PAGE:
Is Your Smart Home Safe?

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Look Past The Obvious
I know there is a lot of general advice about security that is available.  Hopefully you know some of the basics about avoiding viruses and malware on your computer and not replying to that Nigerian prince looking for your help to move millions of dollars that are “stuck” in an account overseas.

Besides the login to your email, your computer, and your online bank accounts or other financial transactions, when you have a smart home there are many other security risks to consider.

Why Smart Home Security Is Unique
Home automation involves a lot of moving parts.  Unlike general purpose computing where you are probably spending most of your time using email, surfing the web, or interacting on social networks with a few apps, a smart home is much more complicated under the hood.

Common smart home devices such as thermostats, lighting systems, and entertainment systems actually consists of much more than the actual hardware you have purchased and plug in.

Every smart home device is part of a larger environment that may include hubs, controllers, gateways, and/or remote access systems.  Each of these components has its’ own security considerations.

Whether included free of charge or an optional paid subscription, many smart home device operate with an ongoing service.  The device may “phone home” to a centralized Internet server for basic operation or may communicate with the server periodically to verify logins, serial numbers, or other authentication.  

All of this communication with other servers and systems happens “under the covers” - much like an iceberg, a lot of what you don’t see is more important than what you do.

Start With The Basics
The first step in securing your smart home is to review the accounts and passwords used by all your devices.  Check each device or service and make sure you are not using a default login account name or password. 

Although manufacturers have improved their products in the last few years, there are a still a lot of devices that ship with a standard username and password that anyone can find with a quick Google search.

Here’s a helpful tip - create a special email account just to use for all your device logins instead of using your regular email account.  This isn’t required, and might seem a bit more complicated at first, but it actually makes everything a lot easier.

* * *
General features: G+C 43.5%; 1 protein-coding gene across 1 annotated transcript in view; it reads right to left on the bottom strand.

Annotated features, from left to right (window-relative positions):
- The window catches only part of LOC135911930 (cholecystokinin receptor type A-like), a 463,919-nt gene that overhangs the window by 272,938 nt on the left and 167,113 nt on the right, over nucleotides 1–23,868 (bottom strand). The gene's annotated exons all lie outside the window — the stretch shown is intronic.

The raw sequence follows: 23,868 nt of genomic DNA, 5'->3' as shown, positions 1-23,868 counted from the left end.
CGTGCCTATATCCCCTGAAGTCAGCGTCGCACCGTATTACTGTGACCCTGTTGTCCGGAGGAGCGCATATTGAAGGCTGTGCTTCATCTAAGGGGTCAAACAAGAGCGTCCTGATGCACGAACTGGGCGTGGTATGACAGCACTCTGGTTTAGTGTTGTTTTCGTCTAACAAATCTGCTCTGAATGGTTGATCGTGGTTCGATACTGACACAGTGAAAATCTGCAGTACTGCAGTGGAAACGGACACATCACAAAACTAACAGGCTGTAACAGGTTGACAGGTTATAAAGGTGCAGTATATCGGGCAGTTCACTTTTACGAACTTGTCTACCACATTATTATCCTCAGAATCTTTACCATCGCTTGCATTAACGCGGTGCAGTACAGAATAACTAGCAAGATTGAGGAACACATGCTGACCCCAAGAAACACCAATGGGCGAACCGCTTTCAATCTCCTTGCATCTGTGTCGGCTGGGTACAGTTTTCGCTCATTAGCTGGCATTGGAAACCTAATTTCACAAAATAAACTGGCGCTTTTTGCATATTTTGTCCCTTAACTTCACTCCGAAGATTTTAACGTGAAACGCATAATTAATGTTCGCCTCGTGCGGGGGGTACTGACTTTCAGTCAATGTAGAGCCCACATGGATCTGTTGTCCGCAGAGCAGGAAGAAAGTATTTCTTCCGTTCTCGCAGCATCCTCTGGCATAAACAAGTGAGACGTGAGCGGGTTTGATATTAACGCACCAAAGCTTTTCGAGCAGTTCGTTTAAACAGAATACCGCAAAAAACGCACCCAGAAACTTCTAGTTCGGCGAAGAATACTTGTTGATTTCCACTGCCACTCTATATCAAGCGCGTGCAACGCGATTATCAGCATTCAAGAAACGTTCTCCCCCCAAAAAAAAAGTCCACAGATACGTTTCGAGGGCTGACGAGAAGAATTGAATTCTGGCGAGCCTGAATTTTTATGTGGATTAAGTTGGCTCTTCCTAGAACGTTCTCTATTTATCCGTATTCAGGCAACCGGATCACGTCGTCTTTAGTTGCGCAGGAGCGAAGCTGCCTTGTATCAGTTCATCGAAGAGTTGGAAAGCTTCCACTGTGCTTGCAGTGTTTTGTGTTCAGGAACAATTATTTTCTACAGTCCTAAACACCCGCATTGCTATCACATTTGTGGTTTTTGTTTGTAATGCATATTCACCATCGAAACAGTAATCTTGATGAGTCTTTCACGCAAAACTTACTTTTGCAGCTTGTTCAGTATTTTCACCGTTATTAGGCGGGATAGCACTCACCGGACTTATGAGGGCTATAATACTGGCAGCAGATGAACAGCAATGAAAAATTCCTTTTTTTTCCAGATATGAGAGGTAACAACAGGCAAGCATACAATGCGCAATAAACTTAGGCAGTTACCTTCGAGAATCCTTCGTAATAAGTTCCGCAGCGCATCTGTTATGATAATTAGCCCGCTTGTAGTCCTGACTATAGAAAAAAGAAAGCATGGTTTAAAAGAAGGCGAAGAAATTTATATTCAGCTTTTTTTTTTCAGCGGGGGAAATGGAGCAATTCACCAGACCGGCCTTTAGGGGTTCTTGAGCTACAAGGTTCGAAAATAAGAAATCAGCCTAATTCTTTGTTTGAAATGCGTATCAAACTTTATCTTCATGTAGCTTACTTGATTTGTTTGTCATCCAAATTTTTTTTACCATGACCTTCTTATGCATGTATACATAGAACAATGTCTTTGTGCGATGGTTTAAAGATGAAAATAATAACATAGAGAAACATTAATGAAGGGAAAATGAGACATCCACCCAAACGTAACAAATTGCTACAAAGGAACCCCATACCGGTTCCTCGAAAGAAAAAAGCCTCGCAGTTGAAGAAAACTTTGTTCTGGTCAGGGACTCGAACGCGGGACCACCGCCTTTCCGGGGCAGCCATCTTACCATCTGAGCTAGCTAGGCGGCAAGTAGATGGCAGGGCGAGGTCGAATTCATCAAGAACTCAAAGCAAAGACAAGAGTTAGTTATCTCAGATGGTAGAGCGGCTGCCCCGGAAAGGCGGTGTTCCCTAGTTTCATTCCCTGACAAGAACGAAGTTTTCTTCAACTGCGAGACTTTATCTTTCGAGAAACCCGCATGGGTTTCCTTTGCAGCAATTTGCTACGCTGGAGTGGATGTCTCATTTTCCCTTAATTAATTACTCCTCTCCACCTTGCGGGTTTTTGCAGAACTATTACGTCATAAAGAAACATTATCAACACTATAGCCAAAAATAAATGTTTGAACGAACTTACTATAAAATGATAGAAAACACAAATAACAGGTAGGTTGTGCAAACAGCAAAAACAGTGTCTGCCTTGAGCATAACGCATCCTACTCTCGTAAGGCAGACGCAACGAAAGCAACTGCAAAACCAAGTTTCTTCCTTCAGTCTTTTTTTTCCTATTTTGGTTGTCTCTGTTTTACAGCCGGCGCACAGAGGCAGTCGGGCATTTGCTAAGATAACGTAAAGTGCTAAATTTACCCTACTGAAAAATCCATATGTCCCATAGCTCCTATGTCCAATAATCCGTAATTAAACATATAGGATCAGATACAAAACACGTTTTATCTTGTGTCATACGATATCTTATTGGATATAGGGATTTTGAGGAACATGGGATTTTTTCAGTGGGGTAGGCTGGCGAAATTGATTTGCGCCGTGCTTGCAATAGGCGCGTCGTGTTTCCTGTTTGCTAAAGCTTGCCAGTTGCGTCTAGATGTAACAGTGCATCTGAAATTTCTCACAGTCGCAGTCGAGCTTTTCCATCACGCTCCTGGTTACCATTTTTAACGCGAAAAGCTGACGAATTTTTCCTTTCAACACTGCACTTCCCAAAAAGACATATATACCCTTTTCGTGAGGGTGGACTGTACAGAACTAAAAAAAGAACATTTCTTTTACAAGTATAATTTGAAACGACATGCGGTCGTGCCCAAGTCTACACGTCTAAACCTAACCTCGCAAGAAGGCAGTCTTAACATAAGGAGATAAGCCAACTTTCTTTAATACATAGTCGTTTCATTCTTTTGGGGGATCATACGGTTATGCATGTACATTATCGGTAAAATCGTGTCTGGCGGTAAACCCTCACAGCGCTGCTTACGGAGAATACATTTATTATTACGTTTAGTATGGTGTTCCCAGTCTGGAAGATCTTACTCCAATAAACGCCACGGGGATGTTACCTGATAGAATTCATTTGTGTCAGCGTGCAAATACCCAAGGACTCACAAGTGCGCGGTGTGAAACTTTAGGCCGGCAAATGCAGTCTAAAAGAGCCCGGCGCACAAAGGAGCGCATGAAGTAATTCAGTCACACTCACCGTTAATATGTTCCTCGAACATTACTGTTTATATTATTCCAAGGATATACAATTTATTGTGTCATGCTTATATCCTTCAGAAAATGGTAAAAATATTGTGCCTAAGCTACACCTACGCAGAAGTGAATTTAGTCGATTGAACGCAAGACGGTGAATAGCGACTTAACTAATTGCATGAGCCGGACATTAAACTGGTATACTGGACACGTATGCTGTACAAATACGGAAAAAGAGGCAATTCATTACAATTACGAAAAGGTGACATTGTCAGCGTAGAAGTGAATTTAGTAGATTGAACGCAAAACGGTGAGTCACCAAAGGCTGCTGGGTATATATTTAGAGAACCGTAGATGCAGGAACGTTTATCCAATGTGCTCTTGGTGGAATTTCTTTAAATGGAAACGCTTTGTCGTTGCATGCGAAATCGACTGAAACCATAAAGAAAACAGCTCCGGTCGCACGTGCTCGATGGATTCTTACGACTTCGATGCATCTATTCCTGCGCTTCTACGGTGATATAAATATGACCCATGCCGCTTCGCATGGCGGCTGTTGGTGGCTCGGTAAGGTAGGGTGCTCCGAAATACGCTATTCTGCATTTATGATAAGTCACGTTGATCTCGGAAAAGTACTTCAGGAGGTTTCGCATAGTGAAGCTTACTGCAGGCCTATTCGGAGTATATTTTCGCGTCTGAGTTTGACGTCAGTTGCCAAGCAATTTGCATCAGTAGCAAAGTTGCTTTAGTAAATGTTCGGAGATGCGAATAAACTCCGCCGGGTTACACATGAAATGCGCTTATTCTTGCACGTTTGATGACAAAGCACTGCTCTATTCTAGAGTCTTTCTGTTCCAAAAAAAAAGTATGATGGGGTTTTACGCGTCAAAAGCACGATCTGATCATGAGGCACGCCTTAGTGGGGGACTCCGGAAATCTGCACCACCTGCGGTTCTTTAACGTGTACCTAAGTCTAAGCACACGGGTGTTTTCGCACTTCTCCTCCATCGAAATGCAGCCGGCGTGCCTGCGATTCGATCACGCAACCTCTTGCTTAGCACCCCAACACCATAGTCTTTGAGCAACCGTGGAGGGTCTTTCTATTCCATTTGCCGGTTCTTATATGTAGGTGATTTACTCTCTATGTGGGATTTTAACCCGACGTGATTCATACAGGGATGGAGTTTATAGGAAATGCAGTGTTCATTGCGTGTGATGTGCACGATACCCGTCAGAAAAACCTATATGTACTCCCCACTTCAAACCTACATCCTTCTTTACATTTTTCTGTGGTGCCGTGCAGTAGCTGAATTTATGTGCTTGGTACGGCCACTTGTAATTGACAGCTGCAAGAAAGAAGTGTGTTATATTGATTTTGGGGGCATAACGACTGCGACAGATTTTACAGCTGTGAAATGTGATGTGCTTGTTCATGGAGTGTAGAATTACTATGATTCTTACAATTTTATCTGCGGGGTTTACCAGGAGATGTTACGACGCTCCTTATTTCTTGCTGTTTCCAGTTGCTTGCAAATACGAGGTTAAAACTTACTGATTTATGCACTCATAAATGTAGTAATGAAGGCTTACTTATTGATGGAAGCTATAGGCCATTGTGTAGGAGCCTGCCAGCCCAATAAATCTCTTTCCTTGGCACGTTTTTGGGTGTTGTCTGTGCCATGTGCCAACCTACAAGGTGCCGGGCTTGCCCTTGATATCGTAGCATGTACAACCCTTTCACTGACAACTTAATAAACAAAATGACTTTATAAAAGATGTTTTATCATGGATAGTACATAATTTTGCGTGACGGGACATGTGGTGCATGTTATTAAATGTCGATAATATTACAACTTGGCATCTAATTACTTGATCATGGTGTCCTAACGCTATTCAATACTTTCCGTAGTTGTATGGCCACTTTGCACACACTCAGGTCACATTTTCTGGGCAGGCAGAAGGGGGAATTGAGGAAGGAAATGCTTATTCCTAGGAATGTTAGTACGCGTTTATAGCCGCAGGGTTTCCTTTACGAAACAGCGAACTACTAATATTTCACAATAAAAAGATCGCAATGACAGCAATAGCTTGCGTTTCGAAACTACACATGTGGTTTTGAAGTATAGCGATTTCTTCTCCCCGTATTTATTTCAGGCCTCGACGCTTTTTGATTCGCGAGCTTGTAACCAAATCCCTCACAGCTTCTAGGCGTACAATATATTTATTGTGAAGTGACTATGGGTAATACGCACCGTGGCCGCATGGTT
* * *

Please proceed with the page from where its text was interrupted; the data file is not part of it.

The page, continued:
If you need to give temporary access to someone else (someone in tech support, your dealer, installer, or even a helpful friend), you limit your exposure by not giving them your primary email account that you use for many other things.

It also helps when you eventually move and sell your home.  You can simply give the email account to the new owner instead of frantically running around trying to reset dozens of devices, logins, and passwords.

Resist the urge to name the new email with your street address.  Creating or might seem cute, but why include information in the email that makes it easier to figure out where you live?

Use Recommended Password Hygiene
All the existing security advice about passwords applies here.  I hope you are already familiar with and follow these recommended procedures:

Use random, complicated passwords - Do not use common names, or personal info like date of birth, children’s names, etc.
Use 2 factor authentication whenever and wherever it is supported
Use a different password for each login - do not re-use the same password even 1 time

I advise all my clients to use a password manager.  This a software application like 1Password or LastPass that gives you a safe and secure way to keep track of all your passwords and login information.  You only have to remember one complex password and the software handles the rest.

I strongly recommend using a password manager application and not relying on the built-in limited password handling capability of your web browser (Safari, Chrome, or Internet Explorer).  A password manager is much more secure and because it runs on everything (smartphones, tablets, Mac computers, and Windows PCs) you can rely on it everywhere.

Put Away The Toys You Are Not Using
Most products today can do a lot of things.  They obviously do the things you want (that’s you bought them), but they can also do a lot of other things you may not care about or even know about.

Turn off all the features you are not using right now.  Even if you plan to use some capabilities in the future, leave them turned off until you are ready.  The less stuff you have turned on, the less likely something is configured wrong, mis-configured, or left with a default setup.

It’s really common sense, but something we all overlook.  This is especially true now that a lot more smart home devices support multiple systems - systems that you might not own or be using.

Many products can support HomeKit, Google Home, and Amazon Alexa simultaneously, but most homes are not using all of these systems.

If you are using Apple’s HomeKit and Siri for voice control, than make sure the support for Google Home and Alexa is turned off.

If you can’t turn off all the features you don’t want or need, check to make sure that if they have logins or passwords controlling those features that you have set the passwords and turned off as many options as you can.